America: land of the free, the brave, and… the hungry?

The international hunger crisis has rapidly deteriorated. Worldwide, 50 million people are currently suffering famine, doubled from 2019, with a further 811 million projected to go hungry. In America alone, hunger levels have soared to the worst numbers among comparable records. Today, around 38 million Americans are food insecure and depend on food aid. In November of 2021, one in six American households with children reported sometimes or often not having enough food. 

The reasons are many. For one, poverty and inequality have increased in recent years at the highest rates ever recorded. Climate change is afflicting the quantity and quality of arable land worldwide while creating crop diseases and pest issues. Food is wasted in exorbitant amounts due to both production complications and over-purchasing; in America, it is estimated that 40% of food produced annually is trashed or discarded, while tens of millions go to bed hungry. 

Yet we often overlook a crucial factor: agricultural monopolies and price fixing. While small farmers operate 91% of the farms in America, they account for only 20% of the output. That means that a whopping 80% of domestic food production and distribution is controlled by a handful of major corporations. To put the severity of agricultural market concentration into perspective: 4 U.S. companies alone–Monsanto, Syngenta, DuPont, and DaAgro Sciences–control 80% of the corn market, 70% of the soybean market, and more than 50% of global seed supply. It is more likely than not that any one bite of food in the world, some way or another, stems from one of these four companies. A recent investigation further uncovered that a plethora of the most regularly-bought grocery store items have their majority market share constrained to four or fewer large companies. Consumer choice and competitive pricing within the food industry have devolved into an illusion in contemporary America.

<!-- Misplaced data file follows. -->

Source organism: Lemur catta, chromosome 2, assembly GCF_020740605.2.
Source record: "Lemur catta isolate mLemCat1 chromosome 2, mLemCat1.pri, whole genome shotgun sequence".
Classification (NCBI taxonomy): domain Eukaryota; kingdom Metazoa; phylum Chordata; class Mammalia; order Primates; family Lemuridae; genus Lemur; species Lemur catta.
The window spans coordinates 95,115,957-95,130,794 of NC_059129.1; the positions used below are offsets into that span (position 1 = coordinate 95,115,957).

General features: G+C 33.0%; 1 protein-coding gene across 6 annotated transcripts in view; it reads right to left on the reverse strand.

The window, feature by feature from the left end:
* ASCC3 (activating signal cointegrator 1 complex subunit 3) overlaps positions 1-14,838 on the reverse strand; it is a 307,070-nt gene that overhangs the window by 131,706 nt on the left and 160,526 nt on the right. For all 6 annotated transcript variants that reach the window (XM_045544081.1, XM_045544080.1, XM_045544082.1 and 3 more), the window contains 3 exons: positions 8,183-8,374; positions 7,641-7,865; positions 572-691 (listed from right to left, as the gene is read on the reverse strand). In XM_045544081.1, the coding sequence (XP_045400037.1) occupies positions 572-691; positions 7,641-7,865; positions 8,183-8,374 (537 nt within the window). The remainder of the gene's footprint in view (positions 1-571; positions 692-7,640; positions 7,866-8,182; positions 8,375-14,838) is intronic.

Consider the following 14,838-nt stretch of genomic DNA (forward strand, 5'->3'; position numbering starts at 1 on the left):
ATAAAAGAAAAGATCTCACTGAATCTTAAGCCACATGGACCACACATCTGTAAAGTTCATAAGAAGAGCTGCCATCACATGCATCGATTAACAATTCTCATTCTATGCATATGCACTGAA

This article will explore how such a scenario was able to form, its economic ramifications, and implications for the future.

How were agricultural monopolies able to form in America?

How is it that monopolies, the antithesis of a free market economy, were able to form in one of the most crucial economic sectors of a country supposedly fueled by the capitalist spirit? A series of interconnected developments help illustrate the larger picture. 

1. The consolidation of bio-agricultural technology 

The conception of Genetically Modified (GM) seeds and food has upended the agricultural industry. GM seeds are manufactured to withstand pests and produce more bountiful and “aesthetic” yields. Often, they are not subject to the same natural conditions and seasonal limits as traditional seeds, and are simply more competitive in a fast-paced, consumerist economy. GM seeds have all but hijacked the agriculture industry since their entrance into the market in the 1990s. Today, about 75% of the processed foods we eat contain GM ingredients. 

Yet the distribution of the technology necessary to produce GM food has not been equal. A handful of major companies have consolidated the technology from the beginning and achieved economies of scale through their use. Smaller farms, who have a harder time accessing and affording the technology, cannot compete with these giants of agriculture. As a result, a few companies govern the use of most modern bio-agricultural technology. 

2. Patenting GM seeds through intellectual property (and aggressively protecting their exclusivity)

Large corporations maintain dominance over the use of bio-ag technology and aggressively control the distribution of the GM seeds they produce. 

This was made possible in the 1980s, when the Supreme Court narrowly decided that seeds, which they had previously viewed as life forms too complex to be patented, could now be seen as widgets and patented under intellectual property rights. This makes it illegal for any individual to use, distribute, or sell a patented GM seed without explicit agreement from their manufacturer under set terms. Major corporations like Monsanto and Syngenta seized this opportunity–Monsanto alone has more than 700 bio-ag patents.